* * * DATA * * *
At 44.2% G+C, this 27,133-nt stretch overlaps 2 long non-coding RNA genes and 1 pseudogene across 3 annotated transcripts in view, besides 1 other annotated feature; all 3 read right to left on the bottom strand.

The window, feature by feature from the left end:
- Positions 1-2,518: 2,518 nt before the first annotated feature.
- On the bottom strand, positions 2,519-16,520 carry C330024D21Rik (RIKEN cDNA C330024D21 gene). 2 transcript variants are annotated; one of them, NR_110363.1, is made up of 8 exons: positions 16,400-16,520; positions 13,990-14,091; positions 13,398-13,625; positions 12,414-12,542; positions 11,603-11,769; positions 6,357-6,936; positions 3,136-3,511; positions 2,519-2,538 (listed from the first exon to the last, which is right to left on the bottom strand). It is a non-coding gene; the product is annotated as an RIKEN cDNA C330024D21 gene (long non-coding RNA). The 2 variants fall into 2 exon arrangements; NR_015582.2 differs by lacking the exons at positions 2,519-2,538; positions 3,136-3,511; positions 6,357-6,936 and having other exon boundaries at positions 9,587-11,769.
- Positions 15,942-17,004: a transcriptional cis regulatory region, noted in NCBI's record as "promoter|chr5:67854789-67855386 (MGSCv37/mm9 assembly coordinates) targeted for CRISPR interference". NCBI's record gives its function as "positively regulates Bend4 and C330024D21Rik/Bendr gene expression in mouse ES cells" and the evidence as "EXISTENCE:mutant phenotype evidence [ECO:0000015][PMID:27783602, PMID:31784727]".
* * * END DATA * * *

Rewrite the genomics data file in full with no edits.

At 44.2% G+C, this 27,133-nt stretch overlaps 2 long non-coding RNA genes and 1 pseudogene across 3 annotated transcripts in view, besides 1 other annotated feature; all 3 read right to left on the bottom strand.

The window, feature by feature from the left end:
- Positions 1-2,518: 2,518 nt before the first annotated feature.
- On the bottom strand, positions 2,519-16,520 carry C330024D21Rik (RIKEN cDNA C330024D21 gene). 2 transcript variants are annotated; one of them, NR_110363.1, is made up of 8 exons: positions 16,400-16,520; positions 13,990-14,091; positions 13,398-13,625; positions 12,414-12,542; positions 11,603-11,769; positions 6,357-6,936; positions 3,136-3,511; positions 2,519-2,538 (listed from the first exon to the last, which is right to left on the bottom strand). It is a non-coding gene; the product is annotated as an RIKEN cDNA C330024D21 gene (long non-coding RNA). The 2 variants fall into 2 exon arrangements; NR_015582.2 differs by lacking the exons at positions 2,519-2,538; positions 3,136-3,511; positions 6,357-6,936 and having other exon boundaries at positions 9,587-11,769.
- Positions 15,942-17,004: a transcriptional cis regulatory region, noted in NCBI's record as "promoter|chr5:67854789-67855386 (MGSCv37/mm9 assembly coordinates) targeted for CRISPR interference". NCBI's record gives its function as "positively regulates Bend4 and C330024D21Rik/Bendr gene expression in mouse ES cells" and the evidence as "EXISTENCE:mutant phenotype evidence [ECO:0000015][PMID:27783602, PMID:31784727]".